Global information services firm Experian has published its data on auto loan delinquencies in the third quarter, finding significant increases in both 30- and 60-day defaults. Thirty-day delinquencies are up 3.7 percent over the third quarter of 2013, while 60-day delinquencies rose 8.6 percent.
Experian broke the data down by state and found that Alabama, Louisiana and Mississippi, along with Washington, D.C., rank in the top five in both categories. Conversely, the lowest default rates are found in Alaska, Oregon and the two Dakotas. Overall, delinquencies are more common in the South and less so in the Midwest and Northwest.
According to Experian's figures, the total value of outstanding auto loans in the United States is $870 billion, compared to $784 billion a year ago. More loans are being issued by finance companies, which account for $134 billion, up 19.6 percent from 2013.
"While we have observed a rise in delinquencies over the past few quarters, it was to be expected due to the growth in subprime loans," said senior director of automotive credit Melinda Zabritski. "We have to keep in mind that a majority of the market is still in the prime risk category. As long as consumers continue to do a good job of making their auto loan payments on time and lenders keep a close eye on how rates fluctuate year over year, the industry should remain relatively stable."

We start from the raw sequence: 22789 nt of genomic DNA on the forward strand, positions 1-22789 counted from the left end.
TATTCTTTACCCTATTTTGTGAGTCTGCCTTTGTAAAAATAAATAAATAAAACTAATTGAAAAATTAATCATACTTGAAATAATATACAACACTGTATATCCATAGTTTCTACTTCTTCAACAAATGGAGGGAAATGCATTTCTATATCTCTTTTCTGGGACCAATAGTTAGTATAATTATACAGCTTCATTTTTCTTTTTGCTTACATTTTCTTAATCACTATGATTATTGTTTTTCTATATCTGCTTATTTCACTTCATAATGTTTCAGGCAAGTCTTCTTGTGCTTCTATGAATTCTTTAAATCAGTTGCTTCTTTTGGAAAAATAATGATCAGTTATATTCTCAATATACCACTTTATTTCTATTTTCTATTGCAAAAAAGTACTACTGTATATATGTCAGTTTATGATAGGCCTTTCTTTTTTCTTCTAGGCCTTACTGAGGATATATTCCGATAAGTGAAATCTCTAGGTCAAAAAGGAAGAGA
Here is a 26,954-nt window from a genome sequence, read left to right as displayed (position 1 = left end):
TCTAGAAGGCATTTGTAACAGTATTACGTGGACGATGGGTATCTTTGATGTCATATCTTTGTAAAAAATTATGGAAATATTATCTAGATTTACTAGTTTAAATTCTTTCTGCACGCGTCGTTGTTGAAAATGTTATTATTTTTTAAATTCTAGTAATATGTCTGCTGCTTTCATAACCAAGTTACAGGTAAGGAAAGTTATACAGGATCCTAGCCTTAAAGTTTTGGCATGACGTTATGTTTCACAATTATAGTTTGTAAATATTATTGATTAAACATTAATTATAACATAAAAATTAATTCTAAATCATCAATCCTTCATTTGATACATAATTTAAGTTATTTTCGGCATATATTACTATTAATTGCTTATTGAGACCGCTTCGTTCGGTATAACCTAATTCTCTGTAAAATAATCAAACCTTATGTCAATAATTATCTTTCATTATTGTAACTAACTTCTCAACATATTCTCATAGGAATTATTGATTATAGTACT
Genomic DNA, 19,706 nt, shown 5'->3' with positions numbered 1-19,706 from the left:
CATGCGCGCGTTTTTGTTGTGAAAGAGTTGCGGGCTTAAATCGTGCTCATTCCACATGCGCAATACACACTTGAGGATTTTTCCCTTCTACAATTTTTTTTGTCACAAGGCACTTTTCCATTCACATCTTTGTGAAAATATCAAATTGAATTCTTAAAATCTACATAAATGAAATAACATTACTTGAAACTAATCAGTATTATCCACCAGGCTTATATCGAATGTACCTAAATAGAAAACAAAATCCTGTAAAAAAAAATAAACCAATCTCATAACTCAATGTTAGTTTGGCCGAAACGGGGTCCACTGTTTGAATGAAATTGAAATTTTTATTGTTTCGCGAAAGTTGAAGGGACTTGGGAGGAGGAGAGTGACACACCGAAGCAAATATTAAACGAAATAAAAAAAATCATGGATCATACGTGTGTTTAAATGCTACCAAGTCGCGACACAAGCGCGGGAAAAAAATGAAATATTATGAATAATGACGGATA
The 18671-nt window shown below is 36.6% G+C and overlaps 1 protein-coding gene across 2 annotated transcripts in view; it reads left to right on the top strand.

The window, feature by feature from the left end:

Indeed, 3.8 percent of all new loans were subprime. Conversely, 20.6 percent were to borrowers with sterling credit histories. Both those percentages are up slightly from last year.
Lenders can use installment loan software to set ideal terms for each borrower, allowing them to accurately assess the risk in each deal.